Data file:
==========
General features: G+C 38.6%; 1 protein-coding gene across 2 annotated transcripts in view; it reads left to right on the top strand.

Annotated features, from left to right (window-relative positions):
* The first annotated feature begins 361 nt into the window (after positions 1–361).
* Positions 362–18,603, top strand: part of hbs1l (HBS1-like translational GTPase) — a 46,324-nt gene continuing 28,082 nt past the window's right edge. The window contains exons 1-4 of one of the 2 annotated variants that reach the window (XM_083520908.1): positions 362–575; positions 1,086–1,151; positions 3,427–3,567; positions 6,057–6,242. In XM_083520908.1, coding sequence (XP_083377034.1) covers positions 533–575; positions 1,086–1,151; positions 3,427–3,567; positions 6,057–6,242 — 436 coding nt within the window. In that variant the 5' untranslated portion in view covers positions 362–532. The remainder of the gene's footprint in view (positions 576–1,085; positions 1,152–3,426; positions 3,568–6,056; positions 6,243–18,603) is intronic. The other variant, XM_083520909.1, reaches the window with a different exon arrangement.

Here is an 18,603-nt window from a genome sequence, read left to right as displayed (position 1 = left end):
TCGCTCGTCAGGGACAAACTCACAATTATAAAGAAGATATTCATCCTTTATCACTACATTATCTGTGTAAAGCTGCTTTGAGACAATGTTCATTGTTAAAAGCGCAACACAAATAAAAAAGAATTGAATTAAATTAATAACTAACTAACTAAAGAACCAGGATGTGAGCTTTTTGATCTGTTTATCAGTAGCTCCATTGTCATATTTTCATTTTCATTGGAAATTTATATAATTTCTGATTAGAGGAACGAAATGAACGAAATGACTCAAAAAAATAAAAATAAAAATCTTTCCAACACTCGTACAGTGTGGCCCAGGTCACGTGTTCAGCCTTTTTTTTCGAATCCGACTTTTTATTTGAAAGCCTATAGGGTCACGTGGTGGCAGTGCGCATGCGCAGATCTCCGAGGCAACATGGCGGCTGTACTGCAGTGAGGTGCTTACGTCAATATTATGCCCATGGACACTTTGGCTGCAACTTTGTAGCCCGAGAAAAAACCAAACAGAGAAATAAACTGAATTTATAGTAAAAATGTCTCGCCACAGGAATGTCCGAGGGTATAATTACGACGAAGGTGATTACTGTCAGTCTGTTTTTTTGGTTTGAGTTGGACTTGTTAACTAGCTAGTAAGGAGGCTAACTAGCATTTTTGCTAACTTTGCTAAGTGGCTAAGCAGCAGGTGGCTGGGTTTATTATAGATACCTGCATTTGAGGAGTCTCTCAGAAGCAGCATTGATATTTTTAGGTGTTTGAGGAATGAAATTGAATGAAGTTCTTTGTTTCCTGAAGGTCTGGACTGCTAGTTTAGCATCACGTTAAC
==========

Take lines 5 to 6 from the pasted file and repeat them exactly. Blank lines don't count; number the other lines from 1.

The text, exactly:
Here is an 18,603-nt window from a genome sequence, read left to right as displayed (position 1 = left end):
TCGCTCGTCAGGGACAAACTCACAATTATAAAGAAGATATTCATCCTTTATCACTACATTATCTGTGTAAAGCTGCTTTGAGACAATGTTCATTGTTAAAAGCGCAACACAAATAAAAAAGAATTGAATTAAATTAATAACTAACTAACTAAAGAACCAGGATGTGAGCTTTTTGATCTGTTTATCAGTAGCTCCATTGTCATATTTTCATTTTCATTGGAAATTTATATAATTTCTGATTAGAGGAACGAAATGAACGAAATGACTCAAAAAAATAAAAATAAAAATCTTTCCAACACTCGTACAGTGTGGCCCAGGTCACGTGTTCAGCCTTTTTTTTCGAATCCGACTTTTTATTTGAAAGCCTATAGGGTCACGTGGTGGCAGTGCGCATGCGCAGATCTCCGAGGCAACATGGCGGCTGTACTGCAGTGAGGTGCTTACGTCAATATTATGCCCATGGACACTTTGGCTGCAACTTTGTAGCCCGAGAAAAAACCAAACAGAGAAATAAACTGAATTTATAGTAAAAATGTCTCGCCACAGGAATGTCCGAGGGTATAATTACGACGAAGGTGATTACTGTCAGTCTGTTTTTTTGGTTTGAGTTGGACTTGTTAACTAGCTAGTAAGGAGGCTAACTAGCATTTTTGCTAACTTTGCTAAGTGGCTAAGCAGCAGGTGGCTGGGTTTATTATAGATACCTGCATTTGAGGAGTCTCTCAGAAGCAGCATTGATATTTTTAGGTGTTTGAGGAATGAAATTGAATGAAGTTCTTTGTTTCCTGAAGGTCTGGACTGCTAGTTTAGCATCACGTTAAC